If you’re preparing to come over to Spain to look at properties this spring, make sure you know what to look for by reading our free guide, Your Viewing Trip.
Industry predictions are for the number of global passengers to grow to 2.8 billion in 2021. That would be one billion more travellers than in 2020, but still 1.7 billion travellers short of 2019 performance.
Good news for tourism
Spain is preparing to welcome back tourists this summer. Indeed the Minister of Industry, Trade and Tourism, Maria Maroto, is looking at Easter, “when we hope to kickstart the sector’s recovery, which will begin with domestic tourism and, gradually, incorporate tourists from distant markets beginning with our European neighbours.”
Tourism is vital to Spain’s economy but also important to people who have homes in the country and rent them out. Much will depend on how well the vaccination programme is working but tourism accounts for 13.8% of Spain’s GDP, so every effort will be made to welcome foreign tourists to the sunny costas once again.
The hotel and catering industries have suffered throughout 2020. However, they had cause to celebrate late in December at the virtual 2021 Michelin Guide awards for Spain and Portugal, held in Madrid.
234 Spanish restaurants are to be found in the new guide with 11 receiving three stars. The guide also has three new 2-star and 21 new 1-star restaurants. Michelin now includes green stars and these are given for environmental sustainability, with 21 Spanish restaurants now carrying this emblem.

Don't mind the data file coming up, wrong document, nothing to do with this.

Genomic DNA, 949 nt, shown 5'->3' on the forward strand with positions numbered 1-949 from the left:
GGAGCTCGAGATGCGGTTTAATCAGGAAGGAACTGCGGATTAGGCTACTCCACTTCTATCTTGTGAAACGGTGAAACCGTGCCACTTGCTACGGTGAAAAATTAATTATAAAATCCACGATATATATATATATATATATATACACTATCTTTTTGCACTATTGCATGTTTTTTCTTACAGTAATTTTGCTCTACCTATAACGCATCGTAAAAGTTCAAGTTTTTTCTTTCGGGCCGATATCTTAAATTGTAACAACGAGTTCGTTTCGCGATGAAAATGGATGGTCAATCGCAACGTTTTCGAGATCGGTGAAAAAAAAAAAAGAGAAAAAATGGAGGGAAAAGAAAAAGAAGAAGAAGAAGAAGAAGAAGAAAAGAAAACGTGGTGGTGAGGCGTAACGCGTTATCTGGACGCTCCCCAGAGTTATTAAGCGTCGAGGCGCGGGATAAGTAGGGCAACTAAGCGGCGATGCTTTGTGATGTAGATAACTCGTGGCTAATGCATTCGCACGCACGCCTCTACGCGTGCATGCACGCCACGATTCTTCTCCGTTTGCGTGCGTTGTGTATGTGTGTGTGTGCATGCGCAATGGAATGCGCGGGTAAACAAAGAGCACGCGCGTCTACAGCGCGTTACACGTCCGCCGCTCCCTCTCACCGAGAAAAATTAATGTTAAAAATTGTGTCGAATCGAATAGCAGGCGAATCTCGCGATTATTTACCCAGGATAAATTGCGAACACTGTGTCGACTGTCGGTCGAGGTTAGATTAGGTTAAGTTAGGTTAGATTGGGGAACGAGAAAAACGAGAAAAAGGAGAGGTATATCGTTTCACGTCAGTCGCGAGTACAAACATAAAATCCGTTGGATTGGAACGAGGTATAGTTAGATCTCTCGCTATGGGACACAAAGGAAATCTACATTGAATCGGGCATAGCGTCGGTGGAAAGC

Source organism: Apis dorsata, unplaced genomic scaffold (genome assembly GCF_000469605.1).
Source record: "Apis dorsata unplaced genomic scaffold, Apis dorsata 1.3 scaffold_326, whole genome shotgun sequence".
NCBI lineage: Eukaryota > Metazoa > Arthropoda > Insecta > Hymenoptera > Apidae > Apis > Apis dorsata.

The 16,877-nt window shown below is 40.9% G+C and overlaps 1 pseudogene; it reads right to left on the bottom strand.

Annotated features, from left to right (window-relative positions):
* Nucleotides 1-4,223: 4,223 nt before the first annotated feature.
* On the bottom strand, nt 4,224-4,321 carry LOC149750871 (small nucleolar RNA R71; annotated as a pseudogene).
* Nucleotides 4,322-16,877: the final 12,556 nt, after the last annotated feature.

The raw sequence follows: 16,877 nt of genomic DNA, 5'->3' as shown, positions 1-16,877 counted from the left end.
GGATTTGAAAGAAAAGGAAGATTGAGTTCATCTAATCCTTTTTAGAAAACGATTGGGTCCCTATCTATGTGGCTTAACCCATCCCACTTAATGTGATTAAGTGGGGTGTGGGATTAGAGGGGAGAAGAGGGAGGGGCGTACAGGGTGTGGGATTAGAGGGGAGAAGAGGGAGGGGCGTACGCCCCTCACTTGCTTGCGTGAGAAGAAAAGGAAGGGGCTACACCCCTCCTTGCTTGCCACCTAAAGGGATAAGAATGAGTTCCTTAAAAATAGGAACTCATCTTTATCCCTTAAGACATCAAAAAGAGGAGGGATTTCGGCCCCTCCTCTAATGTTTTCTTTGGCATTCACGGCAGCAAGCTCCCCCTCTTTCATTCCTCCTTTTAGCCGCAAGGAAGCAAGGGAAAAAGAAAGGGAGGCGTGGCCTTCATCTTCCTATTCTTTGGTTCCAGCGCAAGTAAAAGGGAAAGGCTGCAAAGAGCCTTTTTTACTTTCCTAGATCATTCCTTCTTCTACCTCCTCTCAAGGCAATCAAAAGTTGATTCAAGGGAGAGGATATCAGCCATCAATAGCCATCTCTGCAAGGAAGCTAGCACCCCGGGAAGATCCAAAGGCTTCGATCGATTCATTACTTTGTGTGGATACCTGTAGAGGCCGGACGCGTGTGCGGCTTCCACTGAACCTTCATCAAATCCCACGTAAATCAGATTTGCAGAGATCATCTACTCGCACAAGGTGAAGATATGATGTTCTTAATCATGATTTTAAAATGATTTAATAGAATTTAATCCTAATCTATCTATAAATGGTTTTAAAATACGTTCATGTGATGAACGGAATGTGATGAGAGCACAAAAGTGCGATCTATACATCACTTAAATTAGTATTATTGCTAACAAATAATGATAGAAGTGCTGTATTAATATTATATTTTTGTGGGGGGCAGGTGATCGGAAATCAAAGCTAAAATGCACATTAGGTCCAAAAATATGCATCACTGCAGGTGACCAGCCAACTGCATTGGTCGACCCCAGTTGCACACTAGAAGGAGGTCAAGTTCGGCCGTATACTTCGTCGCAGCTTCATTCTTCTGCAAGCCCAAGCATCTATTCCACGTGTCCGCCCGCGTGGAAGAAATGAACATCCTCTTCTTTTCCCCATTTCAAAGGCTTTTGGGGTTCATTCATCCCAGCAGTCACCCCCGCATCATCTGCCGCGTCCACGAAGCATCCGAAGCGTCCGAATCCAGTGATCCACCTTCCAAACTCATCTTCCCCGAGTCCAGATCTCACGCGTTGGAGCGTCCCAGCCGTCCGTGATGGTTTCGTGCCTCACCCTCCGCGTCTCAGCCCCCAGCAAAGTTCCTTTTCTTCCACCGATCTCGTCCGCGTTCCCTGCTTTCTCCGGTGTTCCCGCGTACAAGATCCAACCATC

Michelin Guides are the benchmark of high-quality cuisine but you can still enjoy excellent meals in small, local establishments for very reasonable prices. The menú del día, a lunchtime meal usually made up of three courses and including bread and a glass of wine, costs between €11 and €15. What value for money! Do look out for our new Cost of Living survey later this month.
Special occasions might allow you to sample some of Spain’s finest dining at one of the Michelin starred restaurants – there’s probably one not far from your home.
Good news for new dads
On 1 January Spain brought in a very generous deal for new fathers. They will now have the same amount of paternity leave as new mothers have maternity leave: 16 weeks paid. In fact this makes Spain the leader in Europe.
Spanish researchers are involved in a new programme which, it is hoped, will change breast cancer treatment. Working with researchers from America and South Korea, the Spanish scientists believe that a third of women receiving chemotherapy probably do not need it.
One fifth of 5,083 patients studied worldwide came from Spain and were included in the RxPONDER trials, being followed for five years. The conclusion is that certain post-menopausal patients (to be technical, those with HER2-negative with positive hormone receptors (RH+), with one to three lymph nodes affected) would fare well with just hormone therapy, thus doing away with invasive and unpleasant chemotherapy.
Approximately 8,000 Spanish patients each year would benefit from this treatment. The survival rate of five years was 90%.
This will make a huge difference to patients who find the side effects of chemotherapy almost as bad as the disease itself and represents the first major change in cancer treatment in a quarter of a century. That has to be good news.
See how healthcare in Spain compares with our guide, Healthcare Abroad.
With 2020 behind us, we can look forward to better things for this new year. Much of 2021 will bring back the opportunity to travel, to see friends and family and to enjoy everyday things we have been denied.